Approaching Regulatory Approval of Cardiovascular Regenerative Therapy
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- cell therapy
- chronic ischemic heart disease
- heart failure
- myocardial regeneration
- stem cells
For the race is not always to the swift….
—Aesop (600–564 BC)
After 25 years of research and well over a decade after the first randomized blinded clinical trials suggested benefit of stem cell therapy on cardiac performance, the field seems no closer to clinical approval of a product, and skepticism exists about the viability of the idea that myocardial regeneration can be effected. What has kept the field from crossing the finish line of clinical approval and is the goal in site?
From a regulatory perspective, the efficacy and safety of regenerative approaches remain unproven.1 Despite significant expenditures of time and funding, definitive adequately powered trials have yet to be completed.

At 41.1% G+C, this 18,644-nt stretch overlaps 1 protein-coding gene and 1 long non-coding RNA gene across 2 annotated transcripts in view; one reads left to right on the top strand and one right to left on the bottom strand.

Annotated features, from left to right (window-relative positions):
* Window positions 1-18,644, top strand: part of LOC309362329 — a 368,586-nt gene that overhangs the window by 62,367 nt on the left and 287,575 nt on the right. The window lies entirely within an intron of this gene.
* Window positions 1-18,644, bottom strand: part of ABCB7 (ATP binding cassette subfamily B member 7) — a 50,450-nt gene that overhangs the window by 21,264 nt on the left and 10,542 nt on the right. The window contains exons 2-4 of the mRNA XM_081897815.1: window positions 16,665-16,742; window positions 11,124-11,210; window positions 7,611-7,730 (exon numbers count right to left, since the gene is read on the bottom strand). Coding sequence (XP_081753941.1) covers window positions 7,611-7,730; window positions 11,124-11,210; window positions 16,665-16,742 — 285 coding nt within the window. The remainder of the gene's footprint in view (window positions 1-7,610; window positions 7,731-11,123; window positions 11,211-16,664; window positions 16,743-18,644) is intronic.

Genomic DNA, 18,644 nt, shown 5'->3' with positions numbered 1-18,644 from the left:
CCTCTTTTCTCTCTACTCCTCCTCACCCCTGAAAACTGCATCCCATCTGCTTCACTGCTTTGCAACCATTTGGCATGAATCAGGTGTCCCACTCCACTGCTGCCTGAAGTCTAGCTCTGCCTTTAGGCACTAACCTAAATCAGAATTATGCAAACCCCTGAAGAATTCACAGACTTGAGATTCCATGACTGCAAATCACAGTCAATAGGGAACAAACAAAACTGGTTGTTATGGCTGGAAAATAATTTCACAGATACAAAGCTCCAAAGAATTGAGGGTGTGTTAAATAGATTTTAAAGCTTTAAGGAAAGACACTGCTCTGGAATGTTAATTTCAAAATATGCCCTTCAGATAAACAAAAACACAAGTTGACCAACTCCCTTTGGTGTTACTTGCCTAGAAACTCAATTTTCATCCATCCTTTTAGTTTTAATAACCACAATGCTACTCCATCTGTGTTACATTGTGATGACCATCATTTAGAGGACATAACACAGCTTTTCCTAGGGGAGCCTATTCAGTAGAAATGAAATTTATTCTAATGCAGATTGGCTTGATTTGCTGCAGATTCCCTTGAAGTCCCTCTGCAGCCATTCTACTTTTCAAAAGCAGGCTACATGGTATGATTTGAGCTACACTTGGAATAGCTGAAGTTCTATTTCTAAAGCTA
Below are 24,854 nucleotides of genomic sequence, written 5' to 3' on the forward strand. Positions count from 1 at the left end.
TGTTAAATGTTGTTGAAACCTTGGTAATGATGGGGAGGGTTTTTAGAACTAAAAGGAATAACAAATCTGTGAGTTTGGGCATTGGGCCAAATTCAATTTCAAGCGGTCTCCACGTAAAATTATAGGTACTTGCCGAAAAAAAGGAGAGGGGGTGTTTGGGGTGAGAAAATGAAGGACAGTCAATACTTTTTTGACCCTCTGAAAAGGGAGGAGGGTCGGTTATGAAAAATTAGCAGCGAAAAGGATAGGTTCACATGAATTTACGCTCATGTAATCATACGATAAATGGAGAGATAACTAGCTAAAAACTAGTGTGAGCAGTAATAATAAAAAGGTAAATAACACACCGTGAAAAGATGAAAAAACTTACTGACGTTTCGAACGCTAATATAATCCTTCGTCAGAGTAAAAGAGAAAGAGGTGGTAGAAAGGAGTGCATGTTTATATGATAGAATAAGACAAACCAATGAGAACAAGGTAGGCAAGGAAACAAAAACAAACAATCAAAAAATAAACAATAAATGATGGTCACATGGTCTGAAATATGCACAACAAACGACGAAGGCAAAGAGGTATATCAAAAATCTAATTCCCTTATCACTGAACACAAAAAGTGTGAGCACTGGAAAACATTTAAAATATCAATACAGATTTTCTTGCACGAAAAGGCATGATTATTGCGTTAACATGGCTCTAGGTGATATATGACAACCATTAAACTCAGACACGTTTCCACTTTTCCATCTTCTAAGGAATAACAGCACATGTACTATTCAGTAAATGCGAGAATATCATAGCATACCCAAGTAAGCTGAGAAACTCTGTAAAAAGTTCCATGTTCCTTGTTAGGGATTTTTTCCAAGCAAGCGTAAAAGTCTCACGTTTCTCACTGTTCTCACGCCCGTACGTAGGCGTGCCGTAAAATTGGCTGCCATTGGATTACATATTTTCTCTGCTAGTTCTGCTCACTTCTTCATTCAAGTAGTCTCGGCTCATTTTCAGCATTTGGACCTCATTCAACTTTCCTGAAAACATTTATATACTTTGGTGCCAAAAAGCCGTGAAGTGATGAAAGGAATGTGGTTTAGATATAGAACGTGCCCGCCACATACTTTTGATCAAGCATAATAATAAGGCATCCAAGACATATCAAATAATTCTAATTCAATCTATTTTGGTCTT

Many of the challenges in the field of myocardial regeneration reflect obstacles in cardiovascular drug development as a whole. Improvements in the treatment of cardiovascular disease have resulted in dramatic reductions in cardiovascular mortality and have extended the life span of patients with cardiovascular disease but have also resulted in an increased prevalence of chronic conditions like congestive heart failure and refractory angina. These improvements in care have paradoxically increased the burden of disease and need for new therapies while exponentially increasing the number of patients required to demonstrate effectiveness. Recent estimates indicate that the cost of bringing a new drug to market increased from $140 million in the 1970s to >$2.5 billion in 2014 and tripled in the past decade alone.2 The implications of this can be seen in an example from the field of heart failure: although the CONSENSUS (Cooperative North Scandinavian Enalapril Survival Study; published in 1987) proved a mortality benefit of angiotensin-converting enzyme inhibition after following up 253 patients for 6 months, the benefit of sacubitril/valsartan in 2014 required enrollment of >8000 patients and 27-month follow-up to demonstrate an effect on …